06th Jun 2012
Now that it's not uncommon for a high-end mobile phone to carry a price tag of over Rs 40,000, that makes it by far the most expensive item carried on your person. That is, unless you happen to be Bappida. Unfortunately for most smartphone enthusiasts, I'm not the only one who has taken a note of this trend. Enterprising criminals have come up with a new modus operandi to defraud unsuspecting people of their expensive phones.
The thieves target slow-moving cars at traffic signals, busy intersections, or traffic jams. In simple terms, any car that cannot drive away quickly. The con is initiated by a jaywalker deliberately colliding into your car and feigning an injury that would put professional footballers to shame. The natural reaction of the victim is to roll down the windows or step out of the car. That's when the perpetrator engages the target in a heated argument, while his accomplice steals the unattended smartphone lying on the dashboard.
A Violent Encounter
In the worst-case, there have been instances of assault as well, especially with thieves who worked solo. Sonit Malhan, a commercial diver from Bombay, was a victim of a recent assault that took place on the jam-packed stretch of the Dharavi Link Road. "As my car crept forward at single-digit speeds in a traffic jam, I saw a man bump into it and fall down in the most unconvincing manner", recalls Sonit of the day he lost his two-month-old iPhone 4.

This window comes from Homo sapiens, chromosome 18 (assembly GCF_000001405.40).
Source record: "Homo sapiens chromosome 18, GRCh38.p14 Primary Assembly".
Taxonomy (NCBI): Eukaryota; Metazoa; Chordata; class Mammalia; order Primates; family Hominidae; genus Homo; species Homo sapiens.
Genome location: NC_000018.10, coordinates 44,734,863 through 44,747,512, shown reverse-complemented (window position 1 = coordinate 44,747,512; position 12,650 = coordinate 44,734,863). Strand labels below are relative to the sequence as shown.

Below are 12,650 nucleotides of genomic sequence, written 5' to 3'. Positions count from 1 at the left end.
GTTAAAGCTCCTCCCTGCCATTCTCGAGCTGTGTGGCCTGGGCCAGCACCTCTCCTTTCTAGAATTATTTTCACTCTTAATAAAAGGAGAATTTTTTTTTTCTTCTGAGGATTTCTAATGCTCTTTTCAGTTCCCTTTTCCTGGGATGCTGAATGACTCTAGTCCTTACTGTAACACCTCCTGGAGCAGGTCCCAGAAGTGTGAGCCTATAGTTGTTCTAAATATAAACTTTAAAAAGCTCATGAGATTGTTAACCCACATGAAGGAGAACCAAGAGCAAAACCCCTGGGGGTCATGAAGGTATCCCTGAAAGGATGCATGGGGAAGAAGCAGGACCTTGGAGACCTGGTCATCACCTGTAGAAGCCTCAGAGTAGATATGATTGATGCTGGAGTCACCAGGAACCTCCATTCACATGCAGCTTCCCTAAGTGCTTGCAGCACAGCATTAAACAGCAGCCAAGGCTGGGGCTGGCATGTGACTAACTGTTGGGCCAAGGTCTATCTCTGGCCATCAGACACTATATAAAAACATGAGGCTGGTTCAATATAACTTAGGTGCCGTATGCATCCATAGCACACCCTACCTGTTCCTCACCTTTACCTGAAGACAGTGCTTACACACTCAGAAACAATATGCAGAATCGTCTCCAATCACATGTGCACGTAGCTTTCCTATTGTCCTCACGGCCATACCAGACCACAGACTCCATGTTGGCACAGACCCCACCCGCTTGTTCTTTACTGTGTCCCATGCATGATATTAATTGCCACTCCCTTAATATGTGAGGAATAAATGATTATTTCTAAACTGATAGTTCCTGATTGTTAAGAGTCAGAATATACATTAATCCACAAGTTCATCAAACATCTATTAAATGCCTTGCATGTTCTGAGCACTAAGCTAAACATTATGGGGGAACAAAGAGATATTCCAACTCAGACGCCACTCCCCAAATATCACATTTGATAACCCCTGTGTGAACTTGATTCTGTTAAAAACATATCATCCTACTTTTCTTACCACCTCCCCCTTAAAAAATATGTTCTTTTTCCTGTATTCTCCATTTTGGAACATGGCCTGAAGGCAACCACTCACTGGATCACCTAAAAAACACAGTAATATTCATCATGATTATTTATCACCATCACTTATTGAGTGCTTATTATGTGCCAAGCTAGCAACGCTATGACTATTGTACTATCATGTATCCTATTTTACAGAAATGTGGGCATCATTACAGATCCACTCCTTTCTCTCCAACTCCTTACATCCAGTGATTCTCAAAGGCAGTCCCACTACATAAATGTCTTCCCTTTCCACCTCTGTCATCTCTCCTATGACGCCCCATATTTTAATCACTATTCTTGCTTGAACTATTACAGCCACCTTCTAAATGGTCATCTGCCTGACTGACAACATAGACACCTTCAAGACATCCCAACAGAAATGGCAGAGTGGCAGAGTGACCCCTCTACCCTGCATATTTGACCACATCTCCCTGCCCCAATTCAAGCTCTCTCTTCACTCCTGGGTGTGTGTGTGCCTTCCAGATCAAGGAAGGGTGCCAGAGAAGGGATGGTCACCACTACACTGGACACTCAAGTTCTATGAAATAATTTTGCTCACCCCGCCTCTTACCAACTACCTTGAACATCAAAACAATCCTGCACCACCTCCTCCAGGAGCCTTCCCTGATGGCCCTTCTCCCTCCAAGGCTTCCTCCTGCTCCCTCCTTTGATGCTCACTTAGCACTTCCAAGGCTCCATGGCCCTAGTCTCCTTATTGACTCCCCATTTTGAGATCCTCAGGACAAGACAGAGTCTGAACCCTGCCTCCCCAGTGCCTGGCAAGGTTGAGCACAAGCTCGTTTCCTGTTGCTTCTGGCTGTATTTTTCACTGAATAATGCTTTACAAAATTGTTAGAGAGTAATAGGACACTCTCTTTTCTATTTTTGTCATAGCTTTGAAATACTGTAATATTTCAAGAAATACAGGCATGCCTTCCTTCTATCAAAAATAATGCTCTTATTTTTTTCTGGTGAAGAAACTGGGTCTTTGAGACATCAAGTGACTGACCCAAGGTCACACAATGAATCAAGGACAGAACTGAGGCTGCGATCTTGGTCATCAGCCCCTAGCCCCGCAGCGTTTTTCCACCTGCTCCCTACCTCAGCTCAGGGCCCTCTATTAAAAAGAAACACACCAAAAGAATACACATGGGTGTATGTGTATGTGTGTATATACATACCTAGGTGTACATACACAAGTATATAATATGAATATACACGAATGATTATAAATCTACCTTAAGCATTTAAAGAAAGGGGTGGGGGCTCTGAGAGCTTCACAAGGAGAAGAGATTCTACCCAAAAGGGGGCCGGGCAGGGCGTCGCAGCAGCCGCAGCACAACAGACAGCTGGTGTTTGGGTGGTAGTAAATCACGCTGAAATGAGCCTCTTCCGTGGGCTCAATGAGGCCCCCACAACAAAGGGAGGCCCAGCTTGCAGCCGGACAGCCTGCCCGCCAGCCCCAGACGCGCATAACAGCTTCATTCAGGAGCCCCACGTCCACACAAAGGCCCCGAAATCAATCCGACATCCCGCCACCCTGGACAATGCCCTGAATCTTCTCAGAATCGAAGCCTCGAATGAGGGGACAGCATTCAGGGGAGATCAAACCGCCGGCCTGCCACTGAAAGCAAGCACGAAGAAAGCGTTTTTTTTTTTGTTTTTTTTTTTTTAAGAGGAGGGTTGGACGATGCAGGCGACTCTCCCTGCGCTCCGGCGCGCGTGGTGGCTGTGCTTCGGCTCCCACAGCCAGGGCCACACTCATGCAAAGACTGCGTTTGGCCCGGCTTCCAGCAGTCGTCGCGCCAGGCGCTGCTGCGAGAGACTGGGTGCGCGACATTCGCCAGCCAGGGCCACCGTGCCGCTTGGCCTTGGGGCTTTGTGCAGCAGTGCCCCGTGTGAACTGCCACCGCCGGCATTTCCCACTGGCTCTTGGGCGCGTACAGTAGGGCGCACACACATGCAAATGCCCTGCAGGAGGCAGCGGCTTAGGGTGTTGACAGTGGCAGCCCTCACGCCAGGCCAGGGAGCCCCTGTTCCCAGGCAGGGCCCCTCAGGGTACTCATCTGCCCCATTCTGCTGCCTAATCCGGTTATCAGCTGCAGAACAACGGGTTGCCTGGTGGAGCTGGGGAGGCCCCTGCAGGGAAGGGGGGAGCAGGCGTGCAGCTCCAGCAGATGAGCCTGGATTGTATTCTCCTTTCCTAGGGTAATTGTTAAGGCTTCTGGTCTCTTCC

However, his version takes a violent turn. "As soon as I rolled down the window to assess the situation, the man got up and tried to punch me through the opening. In the ensuing scuffle, he took off with my iPhone that lay on the adjoining seat", he adds.
Worryingly, such instances have been on the rise in the city over the past few months. What should you do to avoid being victimised by the marauding gangs of mobile robbers? For starters, keep your windows rolled up in slow moving traffic and the doors locked at all times. Never leave valuables such as smartphones, wallets, and jewellery lying around on the seats or the dashboard. The glove compartment or you pockets are safer places. If the situation escalates and you find yourself trapped, stay safely locked in the car and call the police.
Even if your phone is stolen, you can request the authorities to block the phone or even track it down, provided you've noted down the handset's unique International Mobile Equipment Identity (IMEI) number. This is generally found on the cash receipt and near the phone's battery compartment. Once you file an FIR with the police regarding the theft, you can show a copy to your mobile service provider, who may then proceed to block or track down your phone.
TechTree Blog: Motorists, Beware! Your Expensive Smartphone Is The Latest Target Of Conmen
Thieves distract victim with a fake accident, meanwhile their phone is whisked away.
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